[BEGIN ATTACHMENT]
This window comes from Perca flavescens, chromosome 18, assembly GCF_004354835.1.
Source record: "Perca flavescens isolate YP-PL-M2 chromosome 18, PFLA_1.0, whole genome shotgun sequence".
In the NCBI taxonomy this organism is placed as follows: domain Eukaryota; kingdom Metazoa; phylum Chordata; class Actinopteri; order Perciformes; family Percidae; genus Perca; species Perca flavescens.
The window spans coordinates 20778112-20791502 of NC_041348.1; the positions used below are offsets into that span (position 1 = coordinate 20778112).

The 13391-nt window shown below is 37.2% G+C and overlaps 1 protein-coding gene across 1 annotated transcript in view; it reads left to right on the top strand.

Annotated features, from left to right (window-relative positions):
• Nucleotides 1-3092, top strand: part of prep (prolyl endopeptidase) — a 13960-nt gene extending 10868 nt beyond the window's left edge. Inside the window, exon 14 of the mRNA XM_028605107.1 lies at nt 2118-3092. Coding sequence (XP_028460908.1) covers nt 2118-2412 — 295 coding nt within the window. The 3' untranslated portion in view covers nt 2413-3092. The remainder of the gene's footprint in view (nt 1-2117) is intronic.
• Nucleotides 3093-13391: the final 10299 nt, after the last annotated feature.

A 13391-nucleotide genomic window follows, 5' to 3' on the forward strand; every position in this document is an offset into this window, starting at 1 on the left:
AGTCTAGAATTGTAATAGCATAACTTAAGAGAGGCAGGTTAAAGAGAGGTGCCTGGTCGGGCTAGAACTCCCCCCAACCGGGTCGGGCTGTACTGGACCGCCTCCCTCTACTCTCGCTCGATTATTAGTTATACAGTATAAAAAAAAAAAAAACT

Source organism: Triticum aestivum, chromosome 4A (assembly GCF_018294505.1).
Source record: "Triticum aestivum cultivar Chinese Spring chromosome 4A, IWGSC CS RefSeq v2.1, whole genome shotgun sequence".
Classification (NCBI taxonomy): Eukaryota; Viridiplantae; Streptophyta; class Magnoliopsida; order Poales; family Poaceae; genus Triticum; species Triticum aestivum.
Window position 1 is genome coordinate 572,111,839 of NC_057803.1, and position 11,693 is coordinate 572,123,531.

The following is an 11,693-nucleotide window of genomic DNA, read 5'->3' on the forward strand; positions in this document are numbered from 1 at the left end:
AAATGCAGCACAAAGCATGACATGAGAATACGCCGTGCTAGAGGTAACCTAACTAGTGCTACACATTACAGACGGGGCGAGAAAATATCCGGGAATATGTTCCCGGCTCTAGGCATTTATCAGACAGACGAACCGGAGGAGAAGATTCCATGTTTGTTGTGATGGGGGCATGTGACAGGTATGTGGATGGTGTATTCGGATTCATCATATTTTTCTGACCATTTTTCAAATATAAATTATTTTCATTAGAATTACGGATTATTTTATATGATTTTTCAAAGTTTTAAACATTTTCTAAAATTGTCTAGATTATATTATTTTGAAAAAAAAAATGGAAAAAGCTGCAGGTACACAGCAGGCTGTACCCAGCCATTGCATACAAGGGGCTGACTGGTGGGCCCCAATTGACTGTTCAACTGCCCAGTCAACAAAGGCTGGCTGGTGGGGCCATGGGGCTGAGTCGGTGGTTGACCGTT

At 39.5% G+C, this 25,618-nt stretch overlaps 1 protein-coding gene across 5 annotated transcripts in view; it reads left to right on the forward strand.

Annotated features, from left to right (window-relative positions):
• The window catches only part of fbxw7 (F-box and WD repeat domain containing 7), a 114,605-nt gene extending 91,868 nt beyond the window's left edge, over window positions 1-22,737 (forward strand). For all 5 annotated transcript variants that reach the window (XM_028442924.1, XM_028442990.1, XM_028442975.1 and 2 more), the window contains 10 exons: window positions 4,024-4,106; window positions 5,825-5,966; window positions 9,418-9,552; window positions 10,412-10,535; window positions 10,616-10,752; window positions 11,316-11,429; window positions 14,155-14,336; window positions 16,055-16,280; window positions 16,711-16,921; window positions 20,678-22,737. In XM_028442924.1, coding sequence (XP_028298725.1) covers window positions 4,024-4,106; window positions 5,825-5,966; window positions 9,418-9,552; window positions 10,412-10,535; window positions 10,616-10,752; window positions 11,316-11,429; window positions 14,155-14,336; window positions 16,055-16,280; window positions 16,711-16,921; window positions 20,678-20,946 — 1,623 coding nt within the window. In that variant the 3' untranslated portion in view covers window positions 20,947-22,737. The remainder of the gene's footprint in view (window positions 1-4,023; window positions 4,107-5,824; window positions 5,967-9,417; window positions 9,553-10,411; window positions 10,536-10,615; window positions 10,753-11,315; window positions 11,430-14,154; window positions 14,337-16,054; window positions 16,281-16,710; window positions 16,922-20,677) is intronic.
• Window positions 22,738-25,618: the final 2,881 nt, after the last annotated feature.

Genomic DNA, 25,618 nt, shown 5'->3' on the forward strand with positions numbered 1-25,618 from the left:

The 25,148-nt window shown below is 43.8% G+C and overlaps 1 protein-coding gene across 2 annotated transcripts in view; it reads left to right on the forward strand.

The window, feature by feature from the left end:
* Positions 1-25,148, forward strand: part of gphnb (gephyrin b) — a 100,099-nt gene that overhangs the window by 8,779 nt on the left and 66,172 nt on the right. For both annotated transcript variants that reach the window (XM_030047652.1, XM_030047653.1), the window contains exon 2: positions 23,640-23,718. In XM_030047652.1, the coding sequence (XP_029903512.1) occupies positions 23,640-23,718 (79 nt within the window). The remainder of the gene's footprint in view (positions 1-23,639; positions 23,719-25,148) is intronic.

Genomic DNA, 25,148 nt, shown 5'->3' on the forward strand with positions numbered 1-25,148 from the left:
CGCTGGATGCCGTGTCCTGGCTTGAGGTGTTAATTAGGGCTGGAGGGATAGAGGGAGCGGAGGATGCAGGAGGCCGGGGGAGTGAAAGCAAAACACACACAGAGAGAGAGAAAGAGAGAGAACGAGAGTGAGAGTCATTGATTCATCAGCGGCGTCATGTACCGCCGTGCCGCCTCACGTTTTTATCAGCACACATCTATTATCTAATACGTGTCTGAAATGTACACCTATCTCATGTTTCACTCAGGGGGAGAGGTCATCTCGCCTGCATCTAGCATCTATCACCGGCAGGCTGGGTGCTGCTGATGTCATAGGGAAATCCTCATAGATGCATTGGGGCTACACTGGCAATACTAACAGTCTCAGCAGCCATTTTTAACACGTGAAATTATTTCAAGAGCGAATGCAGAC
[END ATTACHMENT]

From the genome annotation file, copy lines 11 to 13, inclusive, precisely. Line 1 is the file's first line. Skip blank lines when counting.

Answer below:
Source organism: Triticum aestivum, chromosome 4A (assembly GCF_018294505.1).
Source record: "Triticum aestivum cultivar Chinese Spring chromosome 4A, IWGSC CS RefSeq v2.1, whole genome shotgun sequence".
Classification (NCBI taxonomy): Eukaryota; Viridiplantae; Streptophyta; class Magnoliopsida; order Poales; family Poaceae; genus Triticum; species Triticum aestivum.